This pseudo-case (as there were no formal adversarial aspects to it) reinforced the rule of law and its application to all with the Crown included and the judiciary’s obligations in upholding it, as well as signifying the importance of parliamentary sovereignty and the separation of powers.
Worlledge v Manning (1786) East, 26 Geo. 3 CB: 129 ER 34
Otherwise known as ‘the Great Gleaning Case of 1786’, this case arose following a dispute concerning gleaners’ rights. Gleaning is the collection of leftover crops following a commercial harvest without prior consent from the landowners, resulting in purported gleaners’ rights. This practice was habitual among the deprived as means of sustenance.
The issue was that Mr Manning ventured into the harvest fields of Mr Worlledge to glean barley. However, Mr Worlledge was unwelcoming, disputing gleaners’ rights, and brought a trespass case against Mr Manning in the Court of Common Pleas. Mr Worlledge’s claim was successful, and he was awarded damages and costs, with the Court espousing that gleaning rights are non-existent in common law.
This case set the precedent that private property rights should be thoroughly enjoyed without interruption. However, it wasn’t until Steel v Houghton that this principle was complemented and cemented as one of the most significant in English legal history.
R v R  UKHL 12
In his treatise on criminal law, ‘The History of the Pleas of the Crown’ (published in 1736), Sir Matthew Hale said of marital relations, ‘…the husband cannot be guilty of rape committed by himself upon his lawful wife, for by their mutual matrimonial consent and contract the wife hath given herself up in this kind unto her husband which she cannot retract’. This anachronistic social norm, otherwise known as the marital exemption, was the primary ground for the dispute in R v R.
In 1989, a husband broke into his estranged wife’s parent’s house and attempted unconsented to relations with her. He was arrested and pled his defence based on presumed marital exemption. His defence was dismissed, and he was convicted of attempted rape. He eventually progressed his appeal to the House of Lords, but the Court upheld his conviction.
Lord Chief Justice Lord Lane stated, ‘the idea that a wife by marriage consents in advance to her husband having sexual intercourse with her whatever her state of health or however proper her objections, is no longer acceptable…the time has now arrived when the law should declare that a rapist remains a rapist subject to the criminal law, irrespective of his relationship with the victim’.
Unfortunately for Sir Hale and proponents of his ideals and fortunately for society, changing social attitudes are consistently reflected in law. Therefore, per s. 1 of the Sexual Offences Act 2003, a husband commits spousal rape if he attempts to or engages in sexual activities with his wife against her will or without express consent.
A and Others v Secretary of State for the Home Department  UKHL 56
Otherwise known as the ‘Belmarsh 9 Case’, this case concerned the then lawful extended detention of 9 non-UK nationals. They were detained under high-security conditions at HMPs Belmarsh and Woodhill as suspected international terrorists under s. 21 of the Anti-Terrorism, Crime and Security Act 2001 (sponsored by the then Home Secretary, Mr David Blunkett) without a trial or prospect of release as per s. 23 of the same Act. As a result of the circumstances for which the detention was made possible, they also faced deportation.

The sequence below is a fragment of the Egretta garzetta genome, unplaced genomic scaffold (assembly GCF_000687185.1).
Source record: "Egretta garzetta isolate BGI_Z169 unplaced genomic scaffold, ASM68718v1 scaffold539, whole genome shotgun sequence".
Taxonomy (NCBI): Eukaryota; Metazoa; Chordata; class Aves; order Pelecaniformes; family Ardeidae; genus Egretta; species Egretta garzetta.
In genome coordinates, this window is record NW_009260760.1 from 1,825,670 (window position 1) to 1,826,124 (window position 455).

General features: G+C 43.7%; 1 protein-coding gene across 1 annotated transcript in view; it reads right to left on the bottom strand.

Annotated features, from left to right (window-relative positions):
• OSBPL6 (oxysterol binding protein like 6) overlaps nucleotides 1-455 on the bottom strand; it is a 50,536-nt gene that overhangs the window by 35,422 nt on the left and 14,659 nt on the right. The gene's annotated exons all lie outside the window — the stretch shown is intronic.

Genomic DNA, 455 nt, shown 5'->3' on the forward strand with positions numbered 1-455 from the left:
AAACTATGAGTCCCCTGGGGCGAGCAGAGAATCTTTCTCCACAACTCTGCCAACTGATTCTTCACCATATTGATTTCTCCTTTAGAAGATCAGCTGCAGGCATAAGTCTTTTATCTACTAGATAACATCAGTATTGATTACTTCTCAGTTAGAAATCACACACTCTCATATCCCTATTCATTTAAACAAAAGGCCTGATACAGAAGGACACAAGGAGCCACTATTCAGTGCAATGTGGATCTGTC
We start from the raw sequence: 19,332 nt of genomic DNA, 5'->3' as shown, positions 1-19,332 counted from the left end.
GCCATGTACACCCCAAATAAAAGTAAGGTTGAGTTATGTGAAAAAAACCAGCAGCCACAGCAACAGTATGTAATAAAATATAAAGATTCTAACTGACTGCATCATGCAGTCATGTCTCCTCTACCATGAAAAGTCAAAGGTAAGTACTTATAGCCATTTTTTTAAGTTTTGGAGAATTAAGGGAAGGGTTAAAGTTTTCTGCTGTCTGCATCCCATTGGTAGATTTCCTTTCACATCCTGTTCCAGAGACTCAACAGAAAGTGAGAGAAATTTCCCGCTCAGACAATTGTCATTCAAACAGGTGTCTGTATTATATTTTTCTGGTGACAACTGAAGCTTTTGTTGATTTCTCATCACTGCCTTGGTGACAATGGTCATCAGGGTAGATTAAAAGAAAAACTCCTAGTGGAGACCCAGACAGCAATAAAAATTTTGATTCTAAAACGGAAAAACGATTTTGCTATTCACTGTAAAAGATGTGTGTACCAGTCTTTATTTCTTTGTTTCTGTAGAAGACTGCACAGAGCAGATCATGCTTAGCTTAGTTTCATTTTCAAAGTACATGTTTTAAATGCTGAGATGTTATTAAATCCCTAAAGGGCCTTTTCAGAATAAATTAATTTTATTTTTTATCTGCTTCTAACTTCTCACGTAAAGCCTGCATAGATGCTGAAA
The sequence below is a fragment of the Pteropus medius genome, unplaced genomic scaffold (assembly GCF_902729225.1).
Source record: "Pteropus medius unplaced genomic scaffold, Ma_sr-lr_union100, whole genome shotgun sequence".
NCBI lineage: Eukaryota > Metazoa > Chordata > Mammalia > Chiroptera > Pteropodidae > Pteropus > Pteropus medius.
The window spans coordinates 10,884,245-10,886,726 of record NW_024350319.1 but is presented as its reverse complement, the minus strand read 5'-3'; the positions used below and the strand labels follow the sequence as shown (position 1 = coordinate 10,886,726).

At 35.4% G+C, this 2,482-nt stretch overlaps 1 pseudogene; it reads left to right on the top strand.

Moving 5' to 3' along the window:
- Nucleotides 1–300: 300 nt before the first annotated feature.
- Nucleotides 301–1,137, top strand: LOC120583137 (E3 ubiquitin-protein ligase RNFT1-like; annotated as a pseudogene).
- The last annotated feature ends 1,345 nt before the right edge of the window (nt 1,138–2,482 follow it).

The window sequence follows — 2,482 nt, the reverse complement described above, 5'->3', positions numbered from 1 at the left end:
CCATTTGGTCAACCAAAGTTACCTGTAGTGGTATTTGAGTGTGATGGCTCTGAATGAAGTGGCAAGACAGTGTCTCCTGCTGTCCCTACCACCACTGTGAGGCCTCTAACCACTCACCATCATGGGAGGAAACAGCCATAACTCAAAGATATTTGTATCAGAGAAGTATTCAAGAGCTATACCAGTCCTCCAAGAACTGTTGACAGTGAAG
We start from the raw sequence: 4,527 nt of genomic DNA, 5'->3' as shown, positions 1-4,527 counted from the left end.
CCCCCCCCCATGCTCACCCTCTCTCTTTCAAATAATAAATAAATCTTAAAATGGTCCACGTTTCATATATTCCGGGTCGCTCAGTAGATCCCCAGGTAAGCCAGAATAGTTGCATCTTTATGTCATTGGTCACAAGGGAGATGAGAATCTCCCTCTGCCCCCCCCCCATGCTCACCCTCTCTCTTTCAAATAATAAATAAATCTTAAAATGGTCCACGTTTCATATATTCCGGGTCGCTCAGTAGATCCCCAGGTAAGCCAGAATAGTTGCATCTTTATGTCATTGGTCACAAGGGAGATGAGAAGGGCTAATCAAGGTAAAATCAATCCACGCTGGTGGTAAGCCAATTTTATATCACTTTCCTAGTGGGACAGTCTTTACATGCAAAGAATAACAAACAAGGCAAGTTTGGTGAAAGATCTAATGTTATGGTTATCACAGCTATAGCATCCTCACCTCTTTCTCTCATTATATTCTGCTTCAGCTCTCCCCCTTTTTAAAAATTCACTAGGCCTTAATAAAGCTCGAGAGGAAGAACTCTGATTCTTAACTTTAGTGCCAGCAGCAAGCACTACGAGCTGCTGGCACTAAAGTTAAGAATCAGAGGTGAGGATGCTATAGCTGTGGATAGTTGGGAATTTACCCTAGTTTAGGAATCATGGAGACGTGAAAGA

Using their rights to appeal under s. 25 of the Act, the detainees challenged the lawfulness of their detention as they felt it infringed on their right to liberty and security as per Article 5 of the ECHR. A derogation from Article 5 is only permissible if there is an evidenced threat to national security.
On a majority of 8 – 1, the House of Lords granted their appeal and agreed that the detention conditions were incompatible with the ECHR. Remarkably, despite being the dissenting judge, Lord Hoffman offered a scathing commentary of the Act, stating that on the facts of the case, there was no ‘state of public emergency threatening the life of the nation’ and that ‘the real threat to the life of the nation…comes not from terrorism, but from laws such as these’.
Parliament subsequently motioned support, declaring that ‘derogation from international human rights obligations is injurious to the standing of Britain in the world and causes profound damage to community relations domestically’. Further, ‘detention without trial represents a breakdown of the rule of law and can only hinder protection of public safety and security’.
The decision by the House of Lords is considered the biggest shakeup in the UK’s constitutional law in more than 50 years, resulting in the repeal of ss. 21-32 of the Act by the Prevention of Terrorism Act 2005, although the latter has since been nullified by s.1 of the Terrorism Prevention and Investigation Measures Act 2011. It also led to the almost immediate resignation of Mr Blunkett.
There are many, perhaps better-known cases with still existing authoritative status in the common law; for instance, you’ve Donoghue v Stevenson, Entick v Carrington, and Carlill v Carbolic Smokeball Co. Owing to the dynamic nature of the common law, those cases mentioned above will inevitably cease to hold status; new cases will command judicial interpretation in alluding to changes in societal sentiments, thereby setting contemporary principles and precedents.
Until then, the current status quo reigns supreme.